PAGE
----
3. Invoke SecurityApi - Use the credentials obtained above to login as follows:

    killbillAPI.getSecurityApi().login(login, password);
  4. Invoke the necessary write API method (The code below invokes the accountUserApi.createAccount method):

     osgiKillbillAPI.getAccountUserApi().createAccount(accountData, context);
  5. Invoke the logout method. This should typically be done within a finally clause:

    osgiKillbillAPI.getSecurityApi().logout();
  6. You can also perform authentication within the HelloWorldPaymentPluginApi as well as HelloWorldServlet. Within the servlet, you will need to write code similar to the following:

    private void login(final HttpServletRequest req) {
        String authHeader = req.getHeader("Authorization");
        if (authHeader == null) {
            return;
        }
    
        final String[] authHeaderChunks = authHeader.split(" ");
        if (authHeaderChunks.length < 2) {
            return;
        }
    
        try {
            final String credentials = new String(BaseEncoding.base64().decode(authHeaderChunks[1]), "UTF-8");
            int p = credentials.indexOf(":");
            if (p == -1) {
                return;
            }
    
            final String login = credentials.substring(0, p).trim();
            final String password = credentials.substring(p + 1).trim();
            killbillAPI.getSecurityApi().login(login, password);
        } catch (UnsupportedEncodingException ignored) {
        }
    }

Skipping Authentication

It is also possible to skip authentication in the plugin code. For this, the following needs to be done:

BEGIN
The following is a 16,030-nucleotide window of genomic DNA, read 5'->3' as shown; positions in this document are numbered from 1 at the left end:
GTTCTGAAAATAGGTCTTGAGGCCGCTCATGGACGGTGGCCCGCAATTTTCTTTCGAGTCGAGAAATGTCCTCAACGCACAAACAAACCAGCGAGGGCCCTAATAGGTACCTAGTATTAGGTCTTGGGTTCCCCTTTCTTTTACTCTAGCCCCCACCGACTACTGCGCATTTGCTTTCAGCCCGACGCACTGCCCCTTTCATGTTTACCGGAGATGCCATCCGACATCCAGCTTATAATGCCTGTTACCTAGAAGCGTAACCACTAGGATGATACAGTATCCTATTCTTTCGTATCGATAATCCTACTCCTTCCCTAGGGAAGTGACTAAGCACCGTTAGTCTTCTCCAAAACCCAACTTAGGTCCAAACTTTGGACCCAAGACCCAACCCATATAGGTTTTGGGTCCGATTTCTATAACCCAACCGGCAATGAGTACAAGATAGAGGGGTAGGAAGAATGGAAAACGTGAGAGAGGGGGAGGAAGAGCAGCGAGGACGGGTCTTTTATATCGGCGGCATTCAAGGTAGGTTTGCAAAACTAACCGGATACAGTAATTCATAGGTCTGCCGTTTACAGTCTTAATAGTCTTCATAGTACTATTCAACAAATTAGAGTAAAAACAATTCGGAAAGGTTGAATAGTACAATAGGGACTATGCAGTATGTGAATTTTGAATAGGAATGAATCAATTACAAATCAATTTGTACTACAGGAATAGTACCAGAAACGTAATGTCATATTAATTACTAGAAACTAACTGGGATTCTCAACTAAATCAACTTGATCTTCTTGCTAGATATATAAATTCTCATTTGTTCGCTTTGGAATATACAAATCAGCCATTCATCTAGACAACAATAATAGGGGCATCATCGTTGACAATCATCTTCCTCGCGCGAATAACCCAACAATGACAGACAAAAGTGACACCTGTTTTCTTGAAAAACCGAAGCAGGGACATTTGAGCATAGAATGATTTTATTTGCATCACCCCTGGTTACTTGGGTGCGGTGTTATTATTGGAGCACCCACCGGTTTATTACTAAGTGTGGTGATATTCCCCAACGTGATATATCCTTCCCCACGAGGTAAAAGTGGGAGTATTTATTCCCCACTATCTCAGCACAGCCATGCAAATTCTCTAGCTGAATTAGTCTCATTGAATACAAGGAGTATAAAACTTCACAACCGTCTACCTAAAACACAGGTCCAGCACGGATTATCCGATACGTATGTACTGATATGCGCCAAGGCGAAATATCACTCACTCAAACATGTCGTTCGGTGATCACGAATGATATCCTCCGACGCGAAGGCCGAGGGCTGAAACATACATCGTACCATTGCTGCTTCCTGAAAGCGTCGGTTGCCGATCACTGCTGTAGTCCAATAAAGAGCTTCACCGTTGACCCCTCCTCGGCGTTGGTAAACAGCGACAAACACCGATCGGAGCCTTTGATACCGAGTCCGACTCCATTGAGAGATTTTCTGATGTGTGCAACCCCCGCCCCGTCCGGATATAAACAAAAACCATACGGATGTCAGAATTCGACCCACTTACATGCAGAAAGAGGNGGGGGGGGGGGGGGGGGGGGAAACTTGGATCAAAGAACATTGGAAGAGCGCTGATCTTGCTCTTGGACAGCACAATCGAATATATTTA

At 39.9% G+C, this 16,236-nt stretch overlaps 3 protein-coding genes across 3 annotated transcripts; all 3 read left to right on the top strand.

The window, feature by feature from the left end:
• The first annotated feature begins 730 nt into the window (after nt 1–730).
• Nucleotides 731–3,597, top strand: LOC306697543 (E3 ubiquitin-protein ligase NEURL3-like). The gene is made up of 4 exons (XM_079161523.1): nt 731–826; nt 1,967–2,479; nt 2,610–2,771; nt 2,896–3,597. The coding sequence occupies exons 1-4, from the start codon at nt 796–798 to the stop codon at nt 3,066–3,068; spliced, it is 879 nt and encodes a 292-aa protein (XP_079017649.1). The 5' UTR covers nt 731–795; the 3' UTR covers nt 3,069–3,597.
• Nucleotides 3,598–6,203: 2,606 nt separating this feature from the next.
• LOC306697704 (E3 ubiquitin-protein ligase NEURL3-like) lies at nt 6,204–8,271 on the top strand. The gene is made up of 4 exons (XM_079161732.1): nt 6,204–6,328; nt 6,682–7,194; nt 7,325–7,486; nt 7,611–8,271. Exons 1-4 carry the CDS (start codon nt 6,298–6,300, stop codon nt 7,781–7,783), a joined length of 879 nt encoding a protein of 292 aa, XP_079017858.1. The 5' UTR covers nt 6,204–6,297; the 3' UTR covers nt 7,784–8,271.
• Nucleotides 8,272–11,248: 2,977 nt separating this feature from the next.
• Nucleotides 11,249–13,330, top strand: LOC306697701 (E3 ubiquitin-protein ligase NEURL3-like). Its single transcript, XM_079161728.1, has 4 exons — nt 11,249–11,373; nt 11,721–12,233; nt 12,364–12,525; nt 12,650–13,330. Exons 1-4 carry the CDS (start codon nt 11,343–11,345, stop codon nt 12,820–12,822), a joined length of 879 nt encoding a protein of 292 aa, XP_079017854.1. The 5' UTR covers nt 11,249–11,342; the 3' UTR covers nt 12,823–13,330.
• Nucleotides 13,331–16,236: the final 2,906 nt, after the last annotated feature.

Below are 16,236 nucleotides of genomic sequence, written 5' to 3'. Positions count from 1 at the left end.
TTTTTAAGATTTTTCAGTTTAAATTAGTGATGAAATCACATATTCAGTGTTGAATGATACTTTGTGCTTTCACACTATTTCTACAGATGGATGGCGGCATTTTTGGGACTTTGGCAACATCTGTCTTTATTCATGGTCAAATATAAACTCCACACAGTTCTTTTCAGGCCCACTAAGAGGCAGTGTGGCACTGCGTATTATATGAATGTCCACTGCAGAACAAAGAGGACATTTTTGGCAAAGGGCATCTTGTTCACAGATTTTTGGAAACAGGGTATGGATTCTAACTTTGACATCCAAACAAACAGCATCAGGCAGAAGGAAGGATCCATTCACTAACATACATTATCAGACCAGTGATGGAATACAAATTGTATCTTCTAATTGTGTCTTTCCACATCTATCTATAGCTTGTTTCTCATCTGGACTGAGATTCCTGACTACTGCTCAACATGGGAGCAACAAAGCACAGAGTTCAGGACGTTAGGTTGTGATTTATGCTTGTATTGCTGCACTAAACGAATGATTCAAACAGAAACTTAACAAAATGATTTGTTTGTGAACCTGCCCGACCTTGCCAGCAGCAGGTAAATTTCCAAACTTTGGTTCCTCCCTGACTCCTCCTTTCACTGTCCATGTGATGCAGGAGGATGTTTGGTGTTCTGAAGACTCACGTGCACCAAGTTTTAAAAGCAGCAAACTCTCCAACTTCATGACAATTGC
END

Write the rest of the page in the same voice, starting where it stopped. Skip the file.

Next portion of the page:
1. Set the following property in the Kill Bill config file:

    org.killbill.security.skipAuthForPlugins=true
  2. Create a PluginCallContext class in your code similar to the email notification plugin PluginCallContext class.

  3. Create a PluginCallContext instance with CallOrigin.INTERNAL and UserType.ADMIN as follows:

    final PluginCallContext callContext = new PluginCallContext(UUID.randomUUID(),pluginName, CallOrigin.INTERNAL,UserType.ADMIN,reasonCode,comments, createdDate,updatedDate,accountId, tenantId);
  4. Use the above callContext while invoking the desired api method:

    accountUserApi.createAccount(accountData, callContext);

Additional Notes

  • We provide a Java plugin framework that can be used to implement some of the work that plugins need to do - although your plugin does not have to rely on this framework, it is often a good idea to leverage it to avoid boilerplate code.

  • Also, for internal reference, you might want to take a look at KillbillActivatorBase, which provides all the abstractions that plugins require (access to java APIs, database connections, system properties, logging, …​).

OSGi Configuration

As explained earlier, Kill Bill plugins are based on the OSGi standard. Let us now take a look at how this works and some additional OSGi configuration which may be required in some situations.

Note
Note: OSGi configuration is an advanced configuration option and may be required only in rare situations. So, feel free to skip this section.

Brief OSGi Overview

Let us first briefly understand how OSGi works. OSGi allows creating modular Java components (known as bundles) that run within an OSGi container. The OSGi container ensures that each bundle is isolated from other bundles. Thus, each bundle can use any external dependencies that it requires without having to worry about conflicts.

A bundle is nothing but a JAR file. However, its manifest.mf has some additional OSGi related headers.